I had noticed something rather curious about the movie’s cast. A good number of them happened to be American-born – including leading lady Brenda Marshall (born in the Philippines to American parents), Alan Hale, Edgar Buchannan (of”PETTICOAT JUNCTION” fame) and a good number of others. This was not the first Flynn movie with an English or British setting. After all, Hale had appeared in ”THE ADVENTURES OF ROBIN HOOD” (1938), along with fellow American Eugene Pallette. And actor Ross Alexander had appeared in ”CAPTAIN BLOOD” (1935). But this is the first time I can recall this number of Americans in a Flynn movie set outside the United States. I wonder if this had anything to with the possibility that many younger British actors – leading and supporting – had left Hollywood to join the British forces after the war began.

Amongst the supporting players in the cast was a veteran from one of Flynn’s past – namely Ona O’Connor. As she had done in ”THE ADVENTURES OF ROBIN HOOD”, she portrayed another plain-faced maid of a noblewoman, who manages to find romance with one of Flynn’s men. In ”THE SEA HAWK”, the lucky fellow in question turned out to be Hale. And if one is sharp, one would recognize Gilbert Roland as the Spanish sea captain, whose ship is captured by Thorpe in the film’s first action sequence. Being just as handsome and dashing as Flynn, it seemed only natural that Roland’s character would get his revenge in the movie’s second half. I must say that the collection of supporting actors and extras that had made up Geoffrey Thorpe’s crew did a first-rate job, despite the number of American accents. Unlike those who portrayed Robin Hood’s Merrie Men in the 1938 film, the actors that portrayed Thorpe’s crew had the opportunity to display their talents for on-screen suffering during two major sequences in the film.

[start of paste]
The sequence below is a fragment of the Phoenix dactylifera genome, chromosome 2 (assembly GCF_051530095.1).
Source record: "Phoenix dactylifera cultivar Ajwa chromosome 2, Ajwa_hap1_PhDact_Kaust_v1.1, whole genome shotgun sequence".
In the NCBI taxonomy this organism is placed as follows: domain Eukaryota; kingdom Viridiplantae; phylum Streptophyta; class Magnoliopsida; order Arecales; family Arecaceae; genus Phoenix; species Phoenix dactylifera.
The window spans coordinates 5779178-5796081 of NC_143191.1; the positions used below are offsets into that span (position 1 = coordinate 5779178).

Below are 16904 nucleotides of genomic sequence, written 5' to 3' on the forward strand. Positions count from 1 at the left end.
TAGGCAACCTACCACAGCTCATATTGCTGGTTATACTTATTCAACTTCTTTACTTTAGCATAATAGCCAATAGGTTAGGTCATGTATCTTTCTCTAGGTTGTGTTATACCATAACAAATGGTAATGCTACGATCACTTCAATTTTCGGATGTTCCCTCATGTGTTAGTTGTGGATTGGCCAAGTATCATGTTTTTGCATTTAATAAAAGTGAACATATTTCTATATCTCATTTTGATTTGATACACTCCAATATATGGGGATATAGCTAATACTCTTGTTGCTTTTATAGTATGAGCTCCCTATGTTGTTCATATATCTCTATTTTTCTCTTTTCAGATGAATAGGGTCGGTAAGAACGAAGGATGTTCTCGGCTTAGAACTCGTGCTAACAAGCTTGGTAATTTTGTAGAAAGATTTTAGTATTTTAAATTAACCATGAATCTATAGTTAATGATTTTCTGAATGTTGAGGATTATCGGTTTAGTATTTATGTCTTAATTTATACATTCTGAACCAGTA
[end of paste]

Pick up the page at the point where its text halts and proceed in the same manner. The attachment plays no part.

Another one of Warner Brothers’ top character actors and veteran of past Flynn movies was Alan Hale, who portrayed Thorpe’s first officer Carl Pitts. I have been trying to think of something original to say about Hale, but why bother? Let’s face it. Everyone knows that he was a talented actor until his death in 1950. ”THE SEA HAWK” not only provided enough proof of his talent, but also his obvious screen chemistry with Flynn. I had especially enjoyed one of their scenes that involved a humorous discussion on Panamanian mosquitoes. And it still amazes me how an American actor can project an Old World aura while sporting a questionable accent. ”THE SEA HAWK” also marked legendary British character actress Flora Robson second portrayal of the Tudor queen, Elizabeth I. She had first portrayed this role in the 1937 movie, ”FIRE OVER ENGLAND” with Laurence Olivier and Vivian Leigh. In this movie, her Elizabeth possessed a witty and extroverted nature that easily became commanding and a little frightening when crossed. I have only seen”FIRE OVER ENGLAND” once and it happened over a decade ago. But I must admit that I enjoyed Robson’s interpretation of Elizabeth in this movie, very much. And her scenes with Flynn crackled with the obvious chemistry of two people who seemed to enjoy each other’s company.

One could always count upon an Errol Flynn swashbuckler to include first-rate villains. ”THE SEA HAWK” certainly had two – namely Henry Daniell as the traitorous Lord Wolfingham and Claude Rains as the Spanish ambassador, Don José Alvarez de Cordoba. Rains had already appeared as the backstabbing Prince John in ”THE ADVENTURES OF ROBIN HOOD”. Although his Don Alvarez is clearly Geoffrey Thorpe’s enemy, one could never accuse the character of being perfidious, like Prince John. Don Alvarez is first and foremost a patriot. Despite his plotting against Thorpe, the other Sea Hawks and the Queen, his actions clearly stemmed from his patriotic fervor and loyalty to Spain and outrage toward Thorpe’s piratical actions against his country. He also seemed to have a close and warm relationship with his Anglo-Spanish niece, Doña Maria. Their kinship turned out to be strong enough to withstand her feelings of love toward Thorpe and her decision to remain in England, instead of returning to Spain with him. Henry Daniell’s Lord Wolfingham turned out to be a different kettle of fish . . . a true villain. He was an Englishman who clearly seemed bent upon working against the English Crown. One could assume that he was a practicing Catholic with hostile feelings toward Elizabeth’s Protestantism – like the Duke of Norfolk character in the 1998 film ”ELIZABETH”. But Miller and Koch had never offered any hints of his religious affiliation. It did reveal his desire for more political power if Spain had ever conquered England. Which made his betrayal all the more distasteful. And I must say that actor Henry Daniell had superbly portrayed Wolfingham with a lively relish I have rarely seen in his other roles.